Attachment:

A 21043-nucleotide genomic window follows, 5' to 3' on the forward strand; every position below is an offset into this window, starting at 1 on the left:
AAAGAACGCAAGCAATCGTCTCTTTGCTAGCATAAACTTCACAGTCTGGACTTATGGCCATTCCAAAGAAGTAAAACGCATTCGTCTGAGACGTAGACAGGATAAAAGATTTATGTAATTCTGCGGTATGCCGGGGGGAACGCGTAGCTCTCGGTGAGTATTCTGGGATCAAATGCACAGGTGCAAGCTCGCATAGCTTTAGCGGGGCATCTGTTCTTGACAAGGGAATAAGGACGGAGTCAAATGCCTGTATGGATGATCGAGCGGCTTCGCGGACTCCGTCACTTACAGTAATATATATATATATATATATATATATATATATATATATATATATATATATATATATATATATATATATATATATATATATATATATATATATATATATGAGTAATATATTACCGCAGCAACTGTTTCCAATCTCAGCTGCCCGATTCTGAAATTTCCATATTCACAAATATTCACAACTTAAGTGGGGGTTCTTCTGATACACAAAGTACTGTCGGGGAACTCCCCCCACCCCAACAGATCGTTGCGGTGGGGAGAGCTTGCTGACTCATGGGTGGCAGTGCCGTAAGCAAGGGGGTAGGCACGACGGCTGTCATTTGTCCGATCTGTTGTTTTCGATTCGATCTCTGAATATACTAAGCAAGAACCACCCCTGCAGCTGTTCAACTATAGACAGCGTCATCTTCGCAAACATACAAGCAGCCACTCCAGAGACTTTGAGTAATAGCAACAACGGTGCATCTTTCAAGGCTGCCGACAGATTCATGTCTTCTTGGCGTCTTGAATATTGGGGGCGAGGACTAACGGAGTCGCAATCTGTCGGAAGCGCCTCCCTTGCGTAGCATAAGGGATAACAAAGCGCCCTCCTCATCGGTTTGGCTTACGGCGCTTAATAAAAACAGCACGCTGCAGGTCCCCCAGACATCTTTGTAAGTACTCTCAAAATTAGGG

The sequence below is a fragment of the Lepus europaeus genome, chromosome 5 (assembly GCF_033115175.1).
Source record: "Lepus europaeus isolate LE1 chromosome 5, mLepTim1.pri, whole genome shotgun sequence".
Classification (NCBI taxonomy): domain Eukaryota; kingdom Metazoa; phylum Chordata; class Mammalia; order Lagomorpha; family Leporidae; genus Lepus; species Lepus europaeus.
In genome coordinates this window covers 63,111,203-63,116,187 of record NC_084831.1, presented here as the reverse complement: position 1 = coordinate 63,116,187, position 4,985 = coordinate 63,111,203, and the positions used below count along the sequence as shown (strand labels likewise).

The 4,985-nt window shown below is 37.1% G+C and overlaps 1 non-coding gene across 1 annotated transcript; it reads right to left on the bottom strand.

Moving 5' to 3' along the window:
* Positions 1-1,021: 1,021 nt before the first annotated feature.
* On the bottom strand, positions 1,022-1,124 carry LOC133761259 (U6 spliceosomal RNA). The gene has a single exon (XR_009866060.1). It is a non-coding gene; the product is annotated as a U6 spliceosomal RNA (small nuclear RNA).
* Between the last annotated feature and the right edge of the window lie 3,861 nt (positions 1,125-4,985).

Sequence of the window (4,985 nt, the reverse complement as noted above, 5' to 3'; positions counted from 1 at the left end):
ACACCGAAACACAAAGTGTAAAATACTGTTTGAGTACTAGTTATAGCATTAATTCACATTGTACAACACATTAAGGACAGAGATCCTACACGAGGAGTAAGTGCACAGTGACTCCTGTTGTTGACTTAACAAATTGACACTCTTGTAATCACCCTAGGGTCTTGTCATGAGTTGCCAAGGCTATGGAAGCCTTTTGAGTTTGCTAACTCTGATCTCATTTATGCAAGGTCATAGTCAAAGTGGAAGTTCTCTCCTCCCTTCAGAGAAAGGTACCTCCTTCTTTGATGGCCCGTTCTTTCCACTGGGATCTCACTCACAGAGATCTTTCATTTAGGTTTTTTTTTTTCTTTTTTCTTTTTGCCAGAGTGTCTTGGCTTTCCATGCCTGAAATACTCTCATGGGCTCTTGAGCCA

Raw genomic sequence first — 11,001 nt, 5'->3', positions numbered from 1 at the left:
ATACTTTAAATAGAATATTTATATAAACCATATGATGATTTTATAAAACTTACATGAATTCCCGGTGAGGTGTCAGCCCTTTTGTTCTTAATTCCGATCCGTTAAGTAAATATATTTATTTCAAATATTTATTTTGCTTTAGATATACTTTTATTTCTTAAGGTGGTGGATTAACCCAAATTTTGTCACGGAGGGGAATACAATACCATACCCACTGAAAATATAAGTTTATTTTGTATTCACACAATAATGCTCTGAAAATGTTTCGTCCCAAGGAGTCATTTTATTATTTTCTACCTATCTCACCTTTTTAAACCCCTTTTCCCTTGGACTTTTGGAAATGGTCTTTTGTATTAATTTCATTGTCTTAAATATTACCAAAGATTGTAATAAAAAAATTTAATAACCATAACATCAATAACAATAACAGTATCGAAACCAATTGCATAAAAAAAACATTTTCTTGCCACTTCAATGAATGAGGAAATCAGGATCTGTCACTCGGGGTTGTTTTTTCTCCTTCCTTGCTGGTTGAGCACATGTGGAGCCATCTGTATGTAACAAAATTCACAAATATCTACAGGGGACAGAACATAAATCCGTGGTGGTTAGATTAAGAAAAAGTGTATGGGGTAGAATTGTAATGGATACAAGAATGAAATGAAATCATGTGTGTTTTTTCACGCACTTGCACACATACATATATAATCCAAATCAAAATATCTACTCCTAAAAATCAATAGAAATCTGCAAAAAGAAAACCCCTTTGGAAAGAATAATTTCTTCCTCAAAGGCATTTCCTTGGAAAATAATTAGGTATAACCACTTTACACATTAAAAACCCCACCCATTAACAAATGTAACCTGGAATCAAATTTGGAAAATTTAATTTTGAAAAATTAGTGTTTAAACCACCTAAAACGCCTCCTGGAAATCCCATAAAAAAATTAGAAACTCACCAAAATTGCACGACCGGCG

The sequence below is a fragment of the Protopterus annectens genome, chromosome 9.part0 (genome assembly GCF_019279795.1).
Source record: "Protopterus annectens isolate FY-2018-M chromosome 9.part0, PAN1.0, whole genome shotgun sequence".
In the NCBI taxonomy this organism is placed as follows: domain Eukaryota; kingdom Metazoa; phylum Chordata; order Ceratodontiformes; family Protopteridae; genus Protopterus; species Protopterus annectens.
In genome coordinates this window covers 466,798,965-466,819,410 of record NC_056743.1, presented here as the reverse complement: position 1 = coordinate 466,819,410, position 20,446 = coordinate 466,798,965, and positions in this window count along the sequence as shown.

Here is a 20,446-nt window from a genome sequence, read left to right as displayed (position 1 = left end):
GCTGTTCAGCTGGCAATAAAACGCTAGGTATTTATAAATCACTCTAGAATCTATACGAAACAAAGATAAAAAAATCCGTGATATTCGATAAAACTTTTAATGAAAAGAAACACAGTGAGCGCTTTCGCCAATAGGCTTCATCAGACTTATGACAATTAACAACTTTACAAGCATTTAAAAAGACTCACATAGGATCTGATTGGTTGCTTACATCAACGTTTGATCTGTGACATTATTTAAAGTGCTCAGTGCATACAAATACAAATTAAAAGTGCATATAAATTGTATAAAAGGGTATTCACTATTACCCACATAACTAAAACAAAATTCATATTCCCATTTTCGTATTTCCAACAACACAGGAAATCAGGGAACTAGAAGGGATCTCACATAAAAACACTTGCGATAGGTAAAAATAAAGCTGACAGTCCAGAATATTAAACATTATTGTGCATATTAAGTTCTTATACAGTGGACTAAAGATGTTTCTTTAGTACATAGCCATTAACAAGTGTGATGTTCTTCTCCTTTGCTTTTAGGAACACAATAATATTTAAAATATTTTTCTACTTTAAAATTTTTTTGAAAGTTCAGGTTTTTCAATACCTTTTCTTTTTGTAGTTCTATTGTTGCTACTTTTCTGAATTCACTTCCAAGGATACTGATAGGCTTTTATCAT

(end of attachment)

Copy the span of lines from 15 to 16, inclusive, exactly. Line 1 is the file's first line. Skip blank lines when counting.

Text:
ATACTTTAAATAGAATATTTATATAAACCATATGATGATTTTATAAAACTTACATGAATTCCCGGTGAGGTGTCAGCCCTTTTGTTCTTAATTCCGATCCGTTAAGTAAATATATTTATTTCAAATATTTATTTTGCTTTAGATATACTTTTATTTCTTAAGGTGGTGGATTAACCCAAATTTTGTCACGGAGGGGAATACAATACCATACCCACTGAAAATATAAGTTTATTTTGTATTCACACAATAATGCTCTGAAAATGTTTCGTCCCAAGGAGTCATTTTATTATTTTCTACCTATCTCACCTTTTTAAACCCCTTTTCCCTTGGACTTTTGGAAATGGTCTTTTGTATTAATTTCATTGTCTTAAATATTACCAAAGATTGTAATAAAAAAATTTAATAACCATAACATCAATAACAATAACAGTATCGAAACCAATTGCATAAAAAAAACATTTTCTTGCCACTTCAATGAATGAGGAAATCAGGATCTGTCACTCGGGGTTGTTTTTTCTCCTTCCTTGCTGGTTGAGCACATGTGGAGCCATCTGTATGTAACAAAATTCACAAATATCTACAGGGGACAGAACATAAATCCGTGGTGGTTAGATTAAGAAAAAGTGTATGGGGTAGAATTGTAATGGATACAAGAATGAAATGAAATCATGTGTGTTTTTTCACGCACTTGCACACATACATATATAATCCAAATCAAAATATCTACTCCTAAAAATCAATAGAAATCTGCAAAAAGAAAACCCCTTTGGAAAGAATAATTTCTTCCTCAAAGGCATTTCCTTGGAAAATAATTAGGTATAACCACTTTACACATTAAAAACCCCACCCATTAACAAATGTAACCTGGAATCAAATTTGGAAAATTTAATTTTGAAAAATTAGTGTTTAAACCACCTAAAACGCCTCCTGGAAATCCCATAAAAAAATTAGAAACTCACCAAAATTGCACGACCGGCG

The sequence below is a fragment of the Protopterus annectens genome, chromosome 9.part0 (genome assembly GCF_019279795.1).